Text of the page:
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Island Populations and Gene Flow in the Deer Mouse, Peromyscus leucopus
Vol. 19, No. 4 (Dec., 1965), pp. 480-495
Published by: Society for the Study of Evolution
Stable URL: http://www.jstor.org/stable/2406245
Page Count: 16
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Lake Opinicon in southeastern Ontario contains 57 islands. In 1963 deer mice were found on 20 of these, in populations of one to 50. Fewer islands had mice in 1964, but two of these had much higher populations than in 1963. Mice were found primarily on the larger islands; degree of isolation seemed to be of little importance. Some islands with suitable habitats had few or no mice, while others with apparently unsuitable habitats had relatively dense populations. Mice were introduced to 26 uninhabited islands, to help determine whether these islands could support populations. There was a high rate of loss, largely by emigration, but this was compensated for by breeding that apparently was stimulated by the colonization. Many colonists bred at a season when there was little breeding in natural populations. The rate of emigration was greatly reduced when an artificial food supply was put on the islands. Dispersal between islands and mainland occurs fairly frequently, by swimming in summer and perhaps by crossing the ice in winter. Ten mice from natural populations are known to have crossed water barriers during the summer. This amount of gene flow, combined with the frequent extinction of populations, prevents genetic differentiation of island populations.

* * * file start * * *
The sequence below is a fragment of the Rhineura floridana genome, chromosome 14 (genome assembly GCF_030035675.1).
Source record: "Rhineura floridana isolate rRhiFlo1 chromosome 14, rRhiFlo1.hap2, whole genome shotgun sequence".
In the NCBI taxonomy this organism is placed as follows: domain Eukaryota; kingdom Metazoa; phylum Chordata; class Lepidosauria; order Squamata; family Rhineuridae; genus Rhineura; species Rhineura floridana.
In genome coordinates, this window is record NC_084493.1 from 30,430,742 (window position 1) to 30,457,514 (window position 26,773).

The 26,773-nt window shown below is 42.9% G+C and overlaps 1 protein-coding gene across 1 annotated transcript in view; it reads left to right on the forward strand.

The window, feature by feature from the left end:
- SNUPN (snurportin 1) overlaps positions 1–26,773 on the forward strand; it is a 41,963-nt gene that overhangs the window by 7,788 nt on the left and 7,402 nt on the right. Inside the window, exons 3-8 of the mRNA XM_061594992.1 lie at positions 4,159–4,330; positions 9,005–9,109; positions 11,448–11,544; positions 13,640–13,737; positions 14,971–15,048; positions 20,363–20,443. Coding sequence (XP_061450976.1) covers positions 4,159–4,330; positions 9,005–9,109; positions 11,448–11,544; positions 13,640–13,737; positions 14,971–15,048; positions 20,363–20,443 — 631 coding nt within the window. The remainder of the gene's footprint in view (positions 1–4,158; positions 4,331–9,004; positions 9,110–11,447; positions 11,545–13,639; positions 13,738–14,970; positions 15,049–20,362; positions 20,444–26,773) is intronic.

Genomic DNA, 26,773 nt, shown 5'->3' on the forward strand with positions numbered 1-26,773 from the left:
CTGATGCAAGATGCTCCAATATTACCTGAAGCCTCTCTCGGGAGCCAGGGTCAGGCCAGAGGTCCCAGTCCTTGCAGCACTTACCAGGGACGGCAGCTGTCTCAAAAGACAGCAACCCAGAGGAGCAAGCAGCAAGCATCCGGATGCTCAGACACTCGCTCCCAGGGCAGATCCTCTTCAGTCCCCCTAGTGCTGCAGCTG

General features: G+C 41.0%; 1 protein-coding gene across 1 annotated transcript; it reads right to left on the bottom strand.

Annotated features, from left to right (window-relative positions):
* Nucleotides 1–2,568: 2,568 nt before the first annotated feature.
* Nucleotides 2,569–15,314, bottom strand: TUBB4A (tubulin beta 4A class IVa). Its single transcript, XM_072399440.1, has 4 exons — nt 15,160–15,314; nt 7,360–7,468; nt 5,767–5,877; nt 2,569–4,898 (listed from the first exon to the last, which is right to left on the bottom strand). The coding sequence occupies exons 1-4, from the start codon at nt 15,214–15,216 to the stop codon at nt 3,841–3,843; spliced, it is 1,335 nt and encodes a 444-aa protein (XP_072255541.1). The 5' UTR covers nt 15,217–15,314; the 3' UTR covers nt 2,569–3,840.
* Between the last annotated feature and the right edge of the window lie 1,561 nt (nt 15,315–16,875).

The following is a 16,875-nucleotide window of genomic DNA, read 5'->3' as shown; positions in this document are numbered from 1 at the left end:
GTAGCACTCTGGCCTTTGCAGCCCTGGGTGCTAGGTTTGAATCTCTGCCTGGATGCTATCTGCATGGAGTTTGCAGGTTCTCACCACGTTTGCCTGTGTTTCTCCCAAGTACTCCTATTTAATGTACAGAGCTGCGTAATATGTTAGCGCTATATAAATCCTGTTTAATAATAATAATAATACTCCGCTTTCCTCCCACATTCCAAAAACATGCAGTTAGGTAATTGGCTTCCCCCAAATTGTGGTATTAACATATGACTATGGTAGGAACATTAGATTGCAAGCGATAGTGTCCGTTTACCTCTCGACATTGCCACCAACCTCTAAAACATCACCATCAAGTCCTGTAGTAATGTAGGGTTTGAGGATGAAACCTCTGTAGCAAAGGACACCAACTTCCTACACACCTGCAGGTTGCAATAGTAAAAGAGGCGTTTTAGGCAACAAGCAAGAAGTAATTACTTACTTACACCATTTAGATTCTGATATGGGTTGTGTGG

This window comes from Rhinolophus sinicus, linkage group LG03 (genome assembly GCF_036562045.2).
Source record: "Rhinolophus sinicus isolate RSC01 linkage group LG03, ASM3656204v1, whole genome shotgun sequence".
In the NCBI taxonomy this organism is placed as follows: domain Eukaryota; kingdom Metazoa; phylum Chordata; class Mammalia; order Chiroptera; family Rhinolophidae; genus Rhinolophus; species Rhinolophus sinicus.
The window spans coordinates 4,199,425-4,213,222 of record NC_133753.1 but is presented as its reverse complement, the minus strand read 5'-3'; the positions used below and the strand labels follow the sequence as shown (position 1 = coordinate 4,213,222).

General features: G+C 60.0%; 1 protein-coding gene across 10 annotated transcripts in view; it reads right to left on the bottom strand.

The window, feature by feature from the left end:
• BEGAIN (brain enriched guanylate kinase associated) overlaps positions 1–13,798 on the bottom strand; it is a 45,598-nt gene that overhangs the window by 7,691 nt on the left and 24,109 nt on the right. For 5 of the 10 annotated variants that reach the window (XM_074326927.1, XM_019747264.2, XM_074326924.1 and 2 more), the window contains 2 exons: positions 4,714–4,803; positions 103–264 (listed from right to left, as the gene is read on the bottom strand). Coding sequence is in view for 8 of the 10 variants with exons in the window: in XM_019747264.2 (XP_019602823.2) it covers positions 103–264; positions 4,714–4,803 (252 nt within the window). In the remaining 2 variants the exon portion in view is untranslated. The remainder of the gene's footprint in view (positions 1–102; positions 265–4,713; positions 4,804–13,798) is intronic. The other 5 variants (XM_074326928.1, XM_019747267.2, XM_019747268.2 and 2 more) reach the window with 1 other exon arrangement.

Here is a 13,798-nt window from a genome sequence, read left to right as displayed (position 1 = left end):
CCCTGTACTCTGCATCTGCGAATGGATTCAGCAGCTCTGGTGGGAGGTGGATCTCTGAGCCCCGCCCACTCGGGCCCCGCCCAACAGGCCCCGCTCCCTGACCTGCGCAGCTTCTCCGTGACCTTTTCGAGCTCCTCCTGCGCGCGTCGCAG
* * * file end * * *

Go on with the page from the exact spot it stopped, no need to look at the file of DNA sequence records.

Evolution © 1965 Society for the Study of Evolution